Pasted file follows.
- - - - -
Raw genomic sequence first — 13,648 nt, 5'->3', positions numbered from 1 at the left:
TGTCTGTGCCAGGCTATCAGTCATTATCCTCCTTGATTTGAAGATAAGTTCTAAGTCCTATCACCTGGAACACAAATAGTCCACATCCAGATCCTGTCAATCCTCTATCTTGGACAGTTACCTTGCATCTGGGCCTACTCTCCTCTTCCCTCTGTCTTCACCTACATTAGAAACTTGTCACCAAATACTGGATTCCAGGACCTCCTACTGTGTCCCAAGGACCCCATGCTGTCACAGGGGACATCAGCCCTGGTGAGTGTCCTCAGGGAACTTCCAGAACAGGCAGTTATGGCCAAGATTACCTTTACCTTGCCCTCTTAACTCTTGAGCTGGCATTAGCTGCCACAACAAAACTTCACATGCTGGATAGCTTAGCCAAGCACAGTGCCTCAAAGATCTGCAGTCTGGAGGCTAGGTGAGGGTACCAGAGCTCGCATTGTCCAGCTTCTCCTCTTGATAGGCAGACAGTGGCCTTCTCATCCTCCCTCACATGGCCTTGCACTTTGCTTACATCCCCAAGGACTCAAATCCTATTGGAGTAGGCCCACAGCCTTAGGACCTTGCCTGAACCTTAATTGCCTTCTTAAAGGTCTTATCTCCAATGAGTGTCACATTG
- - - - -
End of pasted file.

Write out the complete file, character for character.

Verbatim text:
Raw genomic sequence first — 13,648 nt, 5'->3', positions numbered from 1 at the left:
TGTCTGTGCCAGGCTATCAGTCATTATCCTCCTTGATTTGAAGATAAGTTCTAAGTCCTATCACCTGGAACACAAATAGTCCACATCCAGATCCTGTCAATCCTCTATCTTGGACAGTTACCTTGCATCTGGGCCTACTCTCCTCTTCCCTCTGTCTTCACCTACATTAGAAACTTGTCACCAAATACTGGATTCCAGGACCTCCTACTGTGTCCCAAGGACCCCATGCTGTCACAGGGGACATCAGCCCTGGTGAGTGTCCTCAGGGAACTTCCAGAACAGGCAGTTATGGCCAAGATTACCTTTACCTTGCCCTCTTAACTCTTGAGCTGGCATTAGCTGCCACAACAAAACTTCACATGCTGGATAGCTTAGCCAAGCACAGTGCCTCAAAGATCTGCAGTCTGGAGGCTAGGTGAGGGTACCAGAGCTCGCATTGTCCAGCTTCTCCTCTTGATAGGCAGACAGTGGCCTTCTCATCCTCCCTCACATGGCCTTGCACTTTGCTTACATCCCCAAGGACTCAAATCCTATTGGAGTAGGCCCACAGCCTTAGGACCTTGCCTGAACCTTAATTGCCTTCTTAAAGGTCTTATCTCCAATGAGTGTCACATTG